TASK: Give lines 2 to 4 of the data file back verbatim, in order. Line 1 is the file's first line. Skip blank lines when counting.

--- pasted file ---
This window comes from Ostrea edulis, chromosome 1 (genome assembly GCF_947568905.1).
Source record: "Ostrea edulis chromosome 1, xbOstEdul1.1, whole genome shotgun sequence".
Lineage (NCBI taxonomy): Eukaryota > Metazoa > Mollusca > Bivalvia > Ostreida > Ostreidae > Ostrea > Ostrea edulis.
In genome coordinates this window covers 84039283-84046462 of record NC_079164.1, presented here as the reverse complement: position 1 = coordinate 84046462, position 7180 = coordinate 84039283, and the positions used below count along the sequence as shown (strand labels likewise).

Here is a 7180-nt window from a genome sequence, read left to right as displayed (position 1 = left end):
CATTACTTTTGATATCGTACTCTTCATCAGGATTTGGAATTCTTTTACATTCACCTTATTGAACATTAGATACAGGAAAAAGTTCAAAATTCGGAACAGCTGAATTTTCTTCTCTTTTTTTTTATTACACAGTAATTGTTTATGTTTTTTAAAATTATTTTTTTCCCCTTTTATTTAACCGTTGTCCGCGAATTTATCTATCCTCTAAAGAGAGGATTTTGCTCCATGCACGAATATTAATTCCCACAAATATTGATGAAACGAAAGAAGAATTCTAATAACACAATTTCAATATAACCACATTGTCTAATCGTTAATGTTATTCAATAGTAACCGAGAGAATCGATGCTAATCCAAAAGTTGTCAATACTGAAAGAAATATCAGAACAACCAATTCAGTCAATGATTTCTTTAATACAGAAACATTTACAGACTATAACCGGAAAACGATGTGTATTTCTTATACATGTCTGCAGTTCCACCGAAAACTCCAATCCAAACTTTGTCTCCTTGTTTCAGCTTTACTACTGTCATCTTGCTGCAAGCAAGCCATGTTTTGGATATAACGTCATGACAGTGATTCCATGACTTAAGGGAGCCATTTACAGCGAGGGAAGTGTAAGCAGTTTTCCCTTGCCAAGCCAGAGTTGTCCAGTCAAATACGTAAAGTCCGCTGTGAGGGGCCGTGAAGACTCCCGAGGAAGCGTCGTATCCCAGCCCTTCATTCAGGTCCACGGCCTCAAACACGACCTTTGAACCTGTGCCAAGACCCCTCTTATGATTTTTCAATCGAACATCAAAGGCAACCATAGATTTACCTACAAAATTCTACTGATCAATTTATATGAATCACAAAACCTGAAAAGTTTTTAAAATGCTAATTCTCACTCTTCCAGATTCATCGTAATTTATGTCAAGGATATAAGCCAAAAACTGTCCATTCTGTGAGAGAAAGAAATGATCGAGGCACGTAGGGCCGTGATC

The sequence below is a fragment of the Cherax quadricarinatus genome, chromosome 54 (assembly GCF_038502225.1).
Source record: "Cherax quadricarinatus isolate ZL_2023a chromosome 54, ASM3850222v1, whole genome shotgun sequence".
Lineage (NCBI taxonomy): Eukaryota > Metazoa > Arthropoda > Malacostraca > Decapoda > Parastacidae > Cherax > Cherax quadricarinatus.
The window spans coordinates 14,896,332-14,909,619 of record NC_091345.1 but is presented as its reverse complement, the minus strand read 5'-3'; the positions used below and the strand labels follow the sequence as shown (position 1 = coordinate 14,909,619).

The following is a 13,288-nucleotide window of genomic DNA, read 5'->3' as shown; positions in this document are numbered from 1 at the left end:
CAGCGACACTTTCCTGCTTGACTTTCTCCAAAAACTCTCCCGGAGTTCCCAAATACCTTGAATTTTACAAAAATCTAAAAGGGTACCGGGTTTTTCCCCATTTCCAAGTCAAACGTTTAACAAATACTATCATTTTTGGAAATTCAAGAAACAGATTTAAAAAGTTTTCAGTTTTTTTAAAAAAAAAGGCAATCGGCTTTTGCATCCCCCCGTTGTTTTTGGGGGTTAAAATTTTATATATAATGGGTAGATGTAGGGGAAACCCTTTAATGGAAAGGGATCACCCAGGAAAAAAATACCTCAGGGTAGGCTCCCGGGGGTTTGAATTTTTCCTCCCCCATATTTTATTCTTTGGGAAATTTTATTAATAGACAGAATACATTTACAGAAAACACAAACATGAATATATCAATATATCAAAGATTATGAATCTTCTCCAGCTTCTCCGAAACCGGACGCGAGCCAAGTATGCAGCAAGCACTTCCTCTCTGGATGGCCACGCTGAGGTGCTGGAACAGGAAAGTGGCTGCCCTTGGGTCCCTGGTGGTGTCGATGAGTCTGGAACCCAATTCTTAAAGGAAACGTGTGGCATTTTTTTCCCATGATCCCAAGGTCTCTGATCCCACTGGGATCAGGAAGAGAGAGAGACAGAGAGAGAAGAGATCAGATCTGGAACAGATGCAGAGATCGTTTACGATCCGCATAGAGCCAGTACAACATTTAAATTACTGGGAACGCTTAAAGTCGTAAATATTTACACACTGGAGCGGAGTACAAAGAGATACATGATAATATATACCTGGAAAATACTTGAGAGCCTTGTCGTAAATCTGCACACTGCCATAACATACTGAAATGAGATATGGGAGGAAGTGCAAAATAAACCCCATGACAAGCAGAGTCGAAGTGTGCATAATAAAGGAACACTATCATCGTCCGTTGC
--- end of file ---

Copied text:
Source record: "Ostrea edulis chromosome 1, xbOstEdul1.1, whole genome shotgun sequence".
Lineage (NCBI taxonomy): Eukaryota > Metazoa > Mollusca > Bivalvia > Ostreida > Ostreidae > Ostrea > Ostrea edulis.
In genome coordinates this window covers 84039283-84046462 of record NC_079164.1, presented here as the reverse complement: position 1 = coordinate 84046462, position 7180 = coordinate 84039283, and the positions used below count along the sequence as shown (strand labels likewise).